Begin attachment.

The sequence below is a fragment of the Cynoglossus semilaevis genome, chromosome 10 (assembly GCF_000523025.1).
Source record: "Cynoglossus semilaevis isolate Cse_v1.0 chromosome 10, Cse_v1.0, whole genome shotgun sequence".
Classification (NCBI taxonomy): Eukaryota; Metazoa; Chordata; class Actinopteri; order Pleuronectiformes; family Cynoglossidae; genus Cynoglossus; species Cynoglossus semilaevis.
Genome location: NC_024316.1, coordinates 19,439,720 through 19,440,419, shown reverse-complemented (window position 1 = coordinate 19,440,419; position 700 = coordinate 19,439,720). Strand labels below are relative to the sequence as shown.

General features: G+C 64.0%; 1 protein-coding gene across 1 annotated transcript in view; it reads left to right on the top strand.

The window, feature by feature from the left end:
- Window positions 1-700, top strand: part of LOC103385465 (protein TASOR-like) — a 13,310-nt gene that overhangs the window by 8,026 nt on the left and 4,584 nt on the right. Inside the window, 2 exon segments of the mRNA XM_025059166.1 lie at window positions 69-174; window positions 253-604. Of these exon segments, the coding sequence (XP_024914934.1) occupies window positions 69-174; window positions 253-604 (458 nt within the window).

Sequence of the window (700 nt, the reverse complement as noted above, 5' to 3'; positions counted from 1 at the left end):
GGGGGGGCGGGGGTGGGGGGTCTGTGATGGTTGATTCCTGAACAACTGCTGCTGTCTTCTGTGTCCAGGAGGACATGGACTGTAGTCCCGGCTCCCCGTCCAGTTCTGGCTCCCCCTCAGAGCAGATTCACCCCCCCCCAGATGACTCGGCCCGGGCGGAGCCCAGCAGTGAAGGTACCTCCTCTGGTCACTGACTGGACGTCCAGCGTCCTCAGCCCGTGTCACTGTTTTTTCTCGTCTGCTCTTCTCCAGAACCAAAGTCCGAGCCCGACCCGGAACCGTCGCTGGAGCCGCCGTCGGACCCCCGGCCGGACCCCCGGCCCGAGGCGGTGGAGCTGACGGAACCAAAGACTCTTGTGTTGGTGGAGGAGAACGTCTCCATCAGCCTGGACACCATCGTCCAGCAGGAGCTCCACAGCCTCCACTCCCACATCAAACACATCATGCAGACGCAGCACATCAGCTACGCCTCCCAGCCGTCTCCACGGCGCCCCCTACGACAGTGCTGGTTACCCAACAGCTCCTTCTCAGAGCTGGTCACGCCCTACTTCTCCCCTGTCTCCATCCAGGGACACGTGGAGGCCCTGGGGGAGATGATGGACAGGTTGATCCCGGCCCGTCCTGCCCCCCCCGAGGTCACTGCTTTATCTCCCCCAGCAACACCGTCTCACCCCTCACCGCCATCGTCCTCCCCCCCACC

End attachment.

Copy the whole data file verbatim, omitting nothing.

The sequence below is a fragment of the Cynoglossus semilaevis genome, chromosome 10 (assembly GCF_000523025.1).
Source record: "Cynoglossus semilaevis isolate Cse_v1.0 chromosome 10, Cse_v1.0, whole genome shotgun sequence".
Classification (NCBI taxonomy): Eukaryota; Metazoa; Chordata; class Actinopteri; order Pleuronectiformes; family Cynoglossidae; genus Cynoglossus; species Cynoglossus semilaevis.
Genome location: NC_024316.1, coordinates 19,439,720 through 19,440,419, shown reverse-complemented (window position 1 = coordinate 19,440,419; position 700 = coordinate 19,439,720). Strand labels below are relative to the sequence as shown.

General features: G+C 64.0%; 1 protein-coding gene across 1 annotated transcript in view; it reads left to right on the top strand.

The window, feature by feature from the left end:
- Window positions 1-700, top strand: part of LOC103385465 (protein TASOR-like) — a 13,310-nt gene that overhangs the window by 8,026 nt on the left and 4,584 nt on the right. Inside the window, 2 exon segments of the mRNA XM_025059166.1 lie at window positions 69-174; window positions 253-604. Of these exon segments, the coding sequence (XP_024914934.1) occupies window positions 69-174; window positions 253-604 (458 nt within the window).

Sequence of the window (700 nt, the reverse complement as noted above, 5' to 3'; positions counted from 1 at the left end):
GGGGGGGCGGGGGTGGGGGGTCTGTGATGGTTGATTCCTGAACAACTGCTGCTGTCTTCTGTGTCCAGGAGGACATGGACTGTAGTCCCGGCTCCCCGTCCAGTTCTGGCTCCCCCTCAGAGCAGATTCACCCCCCCCCAGATGACTCGGCCCGGGCGGAGCCCAGCAGTGAAGGTACCTCCTCTGGTCACTGACTGGACGTCCAGCGTCCTCAGCCCGTGTCACTGTTTTTTCTCGTCTGCTCTTCTCCAGAACCAAAGTCCGAGCCCGACCCGGAACCGTCGCTGGAGCCGCCGTCGGACCCCCGGCCGGACCCCCGGCCCGAGGCGGTGGAGCTGACGGAACCAAAGACTCTTGTGTTGGTGGAGGAGAACGTCTCCATCAGCCTGGACACCATCGTCCAGCAGGAGCTCCACAGCCTCCACTCCCACATCAAACACATCATGCAGACGCAGCACATCAGCTACGCCTCCCAGCCGTCTCCACGGCGCCCCCTACGACAGTGCTGGTTACCCAACAGCTCCTTCTCAGAGCTGGTCACGCCCTACTTCTCCCCTGTCTCCATCCAGGGACACGTGGAGGCCCTGGGGGAGATGATGGACAGGTTGATCCCGGCCCGTCCTGCCCCCCCCGAGGTCACTGCTTTATCTCCCCCAGCAACACCGTCTCACCCCTCACCGCCATCGTCCTCCCCCCCACC